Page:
Magazine article Sunset

It Must Be the Cheese

Magazine article Sunset

It Must Be the Cheese

Article excerpt

food guide

That favorite Parisian grilled sandwich, the croque monsieur, is making a lively comeback on menus chic and plebeian

* One diners' dictionary on my desk translates croque monsieur as "crunch, sir." To the French, it means a toasted ham and cheese sandwich, which (happily) American cooks are taking considerable liberties with. First, James Beard added mustard. District restaurant in New York recently served a version with whole-grain mustard and bechamel sauce on brioche. In Minneapolis, at Brasserie Zinc, the ham is rippled on top of a split baguette and topped with bechamel and a layer of gruyere. In San Francisco, at Baker Street Bistro, the cheese sauce is spread both in the sandwich and over the top; then the bundle is broiled. Personally, I've never met a croque monsieur I didn't like. This one-with a nod to Beard and the Baker Street Bistro-and a green salad make a mighty fine petit meal.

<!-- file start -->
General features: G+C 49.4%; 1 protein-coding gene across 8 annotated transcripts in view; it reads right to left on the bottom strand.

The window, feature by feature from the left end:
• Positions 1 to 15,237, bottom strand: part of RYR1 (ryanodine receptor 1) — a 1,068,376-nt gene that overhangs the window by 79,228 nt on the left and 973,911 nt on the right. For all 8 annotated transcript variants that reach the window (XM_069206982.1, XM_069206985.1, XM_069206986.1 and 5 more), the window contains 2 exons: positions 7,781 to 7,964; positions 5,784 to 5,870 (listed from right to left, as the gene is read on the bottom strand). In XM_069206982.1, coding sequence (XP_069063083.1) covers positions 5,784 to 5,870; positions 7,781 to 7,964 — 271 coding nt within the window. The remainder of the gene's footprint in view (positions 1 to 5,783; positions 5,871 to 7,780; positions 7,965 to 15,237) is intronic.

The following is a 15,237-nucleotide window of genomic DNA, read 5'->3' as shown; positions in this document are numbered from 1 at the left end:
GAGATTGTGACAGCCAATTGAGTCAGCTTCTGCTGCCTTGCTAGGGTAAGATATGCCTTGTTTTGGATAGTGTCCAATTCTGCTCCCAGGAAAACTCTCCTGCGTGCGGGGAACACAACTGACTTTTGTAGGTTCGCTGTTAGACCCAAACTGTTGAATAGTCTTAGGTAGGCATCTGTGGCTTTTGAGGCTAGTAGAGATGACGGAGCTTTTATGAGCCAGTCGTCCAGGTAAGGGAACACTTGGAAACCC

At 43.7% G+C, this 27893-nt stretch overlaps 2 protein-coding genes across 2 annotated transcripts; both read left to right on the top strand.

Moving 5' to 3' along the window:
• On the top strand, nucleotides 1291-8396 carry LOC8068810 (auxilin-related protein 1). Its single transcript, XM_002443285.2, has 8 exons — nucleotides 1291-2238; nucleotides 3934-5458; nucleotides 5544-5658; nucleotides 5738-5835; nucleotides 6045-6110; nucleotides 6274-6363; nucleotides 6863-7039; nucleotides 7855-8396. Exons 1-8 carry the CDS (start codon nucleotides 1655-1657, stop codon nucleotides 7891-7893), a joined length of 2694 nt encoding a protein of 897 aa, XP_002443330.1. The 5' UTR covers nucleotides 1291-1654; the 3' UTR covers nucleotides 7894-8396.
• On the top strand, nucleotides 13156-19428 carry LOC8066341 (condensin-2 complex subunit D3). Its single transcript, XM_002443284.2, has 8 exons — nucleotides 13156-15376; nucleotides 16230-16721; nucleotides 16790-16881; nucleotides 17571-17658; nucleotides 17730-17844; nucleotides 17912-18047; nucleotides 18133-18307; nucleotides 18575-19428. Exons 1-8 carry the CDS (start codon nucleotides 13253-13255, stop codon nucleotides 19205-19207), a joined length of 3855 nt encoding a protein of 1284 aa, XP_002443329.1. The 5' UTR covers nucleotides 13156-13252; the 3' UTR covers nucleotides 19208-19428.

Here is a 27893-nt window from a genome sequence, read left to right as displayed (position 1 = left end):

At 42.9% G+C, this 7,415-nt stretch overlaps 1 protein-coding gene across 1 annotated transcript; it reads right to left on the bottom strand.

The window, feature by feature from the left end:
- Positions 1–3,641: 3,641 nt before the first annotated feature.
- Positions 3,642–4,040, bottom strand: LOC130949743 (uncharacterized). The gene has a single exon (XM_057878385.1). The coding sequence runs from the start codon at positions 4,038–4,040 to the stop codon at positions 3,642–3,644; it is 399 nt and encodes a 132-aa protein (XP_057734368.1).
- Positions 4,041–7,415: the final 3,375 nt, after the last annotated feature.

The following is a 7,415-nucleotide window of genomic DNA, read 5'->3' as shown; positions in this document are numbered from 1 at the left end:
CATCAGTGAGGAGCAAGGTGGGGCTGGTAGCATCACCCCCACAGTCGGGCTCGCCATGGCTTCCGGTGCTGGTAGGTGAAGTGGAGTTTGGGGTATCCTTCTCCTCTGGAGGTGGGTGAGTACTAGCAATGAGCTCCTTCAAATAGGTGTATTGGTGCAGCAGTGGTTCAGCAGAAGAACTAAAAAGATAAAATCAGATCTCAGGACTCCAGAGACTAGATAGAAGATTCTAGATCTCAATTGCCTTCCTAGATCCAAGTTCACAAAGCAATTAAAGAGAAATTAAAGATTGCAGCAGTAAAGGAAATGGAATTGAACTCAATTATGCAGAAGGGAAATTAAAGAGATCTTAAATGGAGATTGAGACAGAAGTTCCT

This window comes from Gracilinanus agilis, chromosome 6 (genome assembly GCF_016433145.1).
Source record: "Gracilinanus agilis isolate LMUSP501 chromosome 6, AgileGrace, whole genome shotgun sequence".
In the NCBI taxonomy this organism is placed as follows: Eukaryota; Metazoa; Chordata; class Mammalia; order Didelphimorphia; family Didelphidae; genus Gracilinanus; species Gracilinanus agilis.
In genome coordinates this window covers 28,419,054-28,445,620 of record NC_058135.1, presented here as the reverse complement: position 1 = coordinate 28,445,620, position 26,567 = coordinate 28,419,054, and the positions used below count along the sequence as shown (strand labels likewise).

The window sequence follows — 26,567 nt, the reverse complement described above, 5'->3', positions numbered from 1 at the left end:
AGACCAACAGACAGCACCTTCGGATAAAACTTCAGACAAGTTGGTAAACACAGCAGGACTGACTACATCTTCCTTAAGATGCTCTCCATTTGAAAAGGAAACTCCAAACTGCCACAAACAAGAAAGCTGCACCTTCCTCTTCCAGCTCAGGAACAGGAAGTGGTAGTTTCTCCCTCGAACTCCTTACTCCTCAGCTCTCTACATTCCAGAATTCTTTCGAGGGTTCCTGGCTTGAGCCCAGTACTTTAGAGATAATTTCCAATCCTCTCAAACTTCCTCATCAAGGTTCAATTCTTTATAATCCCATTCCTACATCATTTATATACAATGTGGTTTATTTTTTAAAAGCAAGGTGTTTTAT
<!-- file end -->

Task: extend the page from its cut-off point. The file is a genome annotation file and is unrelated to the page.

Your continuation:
Croque Monsieur

Limelight on a leaf

* If you happen to spot glossy, deep green fresh makrut lime leaves in a well-stocked produce section or Asian market, buy a handful. When cut, rubbed, or crushed, makrut (also called Kieffer) lime

leaves exude a marvelous, complex citrus aroma that is at once terribly familiar and-unless you know what it is-unidentifiable. In Thai, Indonesian, Malaysian, and Vietnamese cooking, the leaves play an important role in seasoning soups, curries, salads, and other dishes. John Beardsley, chef at San Francisco's Ponzu restaurant, makes good use of the leaves, following both Southeast Asian traditions and his own creative direction, as in the dressing for this refreshing honeydew and cantaloupe salad. …

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